When I was very little the question was easy. I simply assumed the whole Bible was true, albeit in a mysterious, grown-up sort of way. But once I learned something of science, at school and then at university, that unquestioning belief slid away.
Mathematics was especially important here, and I remember how entranced I was when I first saw the power of axiomatic systems. Those were logical structures that were as beautiful as complex crystals — but far, far clearer. If there was one inaccuracy at any point in the system, you could trace it, like a scarcely visible stretching crack through the whole crystal; you could see exactly how it had to undermine the validity of far distant parts as well. Since there are obvious factual inaccuracies in the Bible, as well as repugnant moral commands, then — just as with any tight axiomatic system — huge other parts of it had to be wrong, as well. In my mind that discredited it all.
What I've come to see more recently is that the Bible isn't monolithic in that way. It's built up in many, often quite distinct layers. For example, the book of Joshua describes a merciless killing of Jericho's inhabitants, after that city's walls were destroyed. But archaeology shows that when this was supposed to be happening, there was no large city with walls there to be destroyed. On the contrary, careful dating of artifacts, as well as translations from documents of the great empires in surrounding regions, shows that the bloodthirsty Joshua story was quite likely written by one particular group, centuries later, trying to give some validity to a particular royal line in 7th century BC Jerusalem, which wanted to show its rights to the entire country around it. Yet when that Joshua layer is stripped away, other layers in the Bible remain. They can stand, or be judged, on their own.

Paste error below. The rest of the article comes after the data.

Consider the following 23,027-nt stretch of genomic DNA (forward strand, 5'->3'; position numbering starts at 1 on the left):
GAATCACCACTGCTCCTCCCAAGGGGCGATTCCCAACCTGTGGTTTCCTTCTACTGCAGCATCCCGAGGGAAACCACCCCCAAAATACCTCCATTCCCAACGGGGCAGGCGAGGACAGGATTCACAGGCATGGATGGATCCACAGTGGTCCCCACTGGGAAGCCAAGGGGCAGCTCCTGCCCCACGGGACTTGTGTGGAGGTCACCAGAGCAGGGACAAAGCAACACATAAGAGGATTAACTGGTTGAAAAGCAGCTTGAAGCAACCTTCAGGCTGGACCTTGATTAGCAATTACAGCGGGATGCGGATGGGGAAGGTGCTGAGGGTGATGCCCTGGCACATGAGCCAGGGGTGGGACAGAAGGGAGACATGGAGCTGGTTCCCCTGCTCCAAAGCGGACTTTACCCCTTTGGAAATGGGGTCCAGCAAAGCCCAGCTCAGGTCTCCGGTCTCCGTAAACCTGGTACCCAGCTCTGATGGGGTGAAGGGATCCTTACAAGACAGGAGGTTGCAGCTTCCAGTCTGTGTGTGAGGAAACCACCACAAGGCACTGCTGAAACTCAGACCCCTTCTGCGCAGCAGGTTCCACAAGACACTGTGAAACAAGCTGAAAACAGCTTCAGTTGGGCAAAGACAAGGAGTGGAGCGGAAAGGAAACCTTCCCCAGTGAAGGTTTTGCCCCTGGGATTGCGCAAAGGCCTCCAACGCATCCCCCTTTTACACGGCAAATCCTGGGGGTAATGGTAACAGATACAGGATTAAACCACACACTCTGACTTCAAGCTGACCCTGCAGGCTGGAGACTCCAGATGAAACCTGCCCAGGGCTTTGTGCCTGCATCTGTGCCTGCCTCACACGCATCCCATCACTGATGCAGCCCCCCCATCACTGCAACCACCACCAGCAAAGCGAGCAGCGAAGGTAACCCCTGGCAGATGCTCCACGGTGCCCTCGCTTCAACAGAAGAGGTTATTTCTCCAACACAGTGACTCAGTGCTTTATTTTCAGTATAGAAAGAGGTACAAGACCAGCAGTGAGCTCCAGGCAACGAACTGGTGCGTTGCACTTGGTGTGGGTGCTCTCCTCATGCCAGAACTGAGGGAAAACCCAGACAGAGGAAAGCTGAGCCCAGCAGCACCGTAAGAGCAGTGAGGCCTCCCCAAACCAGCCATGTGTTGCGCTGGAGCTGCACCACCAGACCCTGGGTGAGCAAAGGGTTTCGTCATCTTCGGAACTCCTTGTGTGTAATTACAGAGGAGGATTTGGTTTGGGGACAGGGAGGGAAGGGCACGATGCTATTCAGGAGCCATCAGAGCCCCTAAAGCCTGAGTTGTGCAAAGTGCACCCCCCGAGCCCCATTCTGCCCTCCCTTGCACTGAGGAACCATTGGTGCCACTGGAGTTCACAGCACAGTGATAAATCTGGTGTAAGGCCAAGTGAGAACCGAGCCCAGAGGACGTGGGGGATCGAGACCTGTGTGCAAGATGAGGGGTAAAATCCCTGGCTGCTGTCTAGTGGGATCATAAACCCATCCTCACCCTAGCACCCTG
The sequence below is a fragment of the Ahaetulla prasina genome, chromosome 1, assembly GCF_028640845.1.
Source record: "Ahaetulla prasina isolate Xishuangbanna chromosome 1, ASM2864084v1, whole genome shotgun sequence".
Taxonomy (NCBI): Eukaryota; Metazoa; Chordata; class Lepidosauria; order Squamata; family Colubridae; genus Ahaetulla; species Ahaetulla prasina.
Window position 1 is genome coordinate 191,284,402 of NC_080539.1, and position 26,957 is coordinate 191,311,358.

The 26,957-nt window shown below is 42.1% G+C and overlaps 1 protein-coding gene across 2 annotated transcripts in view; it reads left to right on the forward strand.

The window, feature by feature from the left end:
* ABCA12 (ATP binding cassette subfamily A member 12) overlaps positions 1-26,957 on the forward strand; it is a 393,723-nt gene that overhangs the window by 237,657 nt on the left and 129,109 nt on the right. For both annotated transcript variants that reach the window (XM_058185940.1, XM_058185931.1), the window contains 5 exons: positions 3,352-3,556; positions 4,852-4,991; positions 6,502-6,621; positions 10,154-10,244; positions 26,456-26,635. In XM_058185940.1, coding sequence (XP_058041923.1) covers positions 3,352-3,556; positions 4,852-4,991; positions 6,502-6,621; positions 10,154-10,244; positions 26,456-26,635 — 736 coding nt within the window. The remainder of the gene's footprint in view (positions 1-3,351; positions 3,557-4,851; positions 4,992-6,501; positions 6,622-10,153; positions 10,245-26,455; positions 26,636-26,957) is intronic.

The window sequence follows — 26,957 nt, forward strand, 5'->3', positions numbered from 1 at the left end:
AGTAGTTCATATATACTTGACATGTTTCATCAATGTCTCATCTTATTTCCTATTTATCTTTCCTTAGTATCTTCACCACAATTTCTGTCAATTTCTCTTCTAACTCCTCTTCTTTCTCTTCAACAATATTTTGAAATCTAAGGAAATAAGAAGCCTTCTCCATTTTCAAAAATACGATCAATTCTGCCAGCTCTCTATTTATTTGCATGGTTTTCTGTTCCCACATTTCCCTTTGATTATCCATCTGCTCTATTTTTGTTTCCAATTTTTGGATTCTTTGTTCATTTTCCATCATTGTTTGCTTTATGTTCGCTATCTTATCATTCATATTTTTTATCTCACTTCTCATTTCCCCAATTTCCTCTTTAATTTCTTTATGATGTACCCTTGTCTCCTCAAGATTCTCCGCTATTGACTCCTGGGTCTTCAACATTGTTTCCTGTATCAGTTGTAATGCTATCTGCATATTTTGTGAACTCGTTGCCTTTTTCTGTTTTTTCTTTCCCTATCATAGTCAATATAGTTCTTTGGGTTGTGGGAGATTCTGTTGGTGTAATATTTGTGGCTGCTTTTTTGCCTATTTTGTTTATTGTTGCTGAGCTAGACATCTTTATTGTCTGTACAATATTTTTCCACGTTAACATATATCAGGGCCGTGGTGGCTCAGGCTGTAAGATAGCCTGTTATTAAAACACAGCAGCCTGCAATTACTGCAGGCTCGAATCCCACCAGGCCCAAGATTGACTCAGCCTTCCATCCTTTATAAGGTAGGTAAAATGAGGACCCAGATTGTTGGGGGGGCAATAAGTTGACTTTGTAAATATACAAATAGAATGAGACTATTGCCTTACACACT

A few of those remaining layers have survived only because they became taken up by narrow power structures, concerned with aggrandizing themselves, in the style of Philip Pullman's excellent books. But others have survived across the millennia for different reasons. Some speak to the human condition with poetry of aching beauty. And others — well, there's a further reason I began to doubt the inanity of everything I couldn't understand.
A child age three, however intelligent, and however much it squinches his or her fact tight in concentration, still won't be able to grasp notions that are easy for us, such as 'century', or 'henceforth', let alone greater subtleties which 20th century science has clarified, such as 'simultaneity' or 'causality'. True and important things exist, which young children can't comprehend. It seems odd to be sure that we, adult humans, existing at this one particular moment in evolution, have no such limits.
I realized that the world isn't divided into science on the one hand, and nonsense or arbitrary biases on the other. And I wonder now what might be worth looking for, hidden there, fleetingly in-between.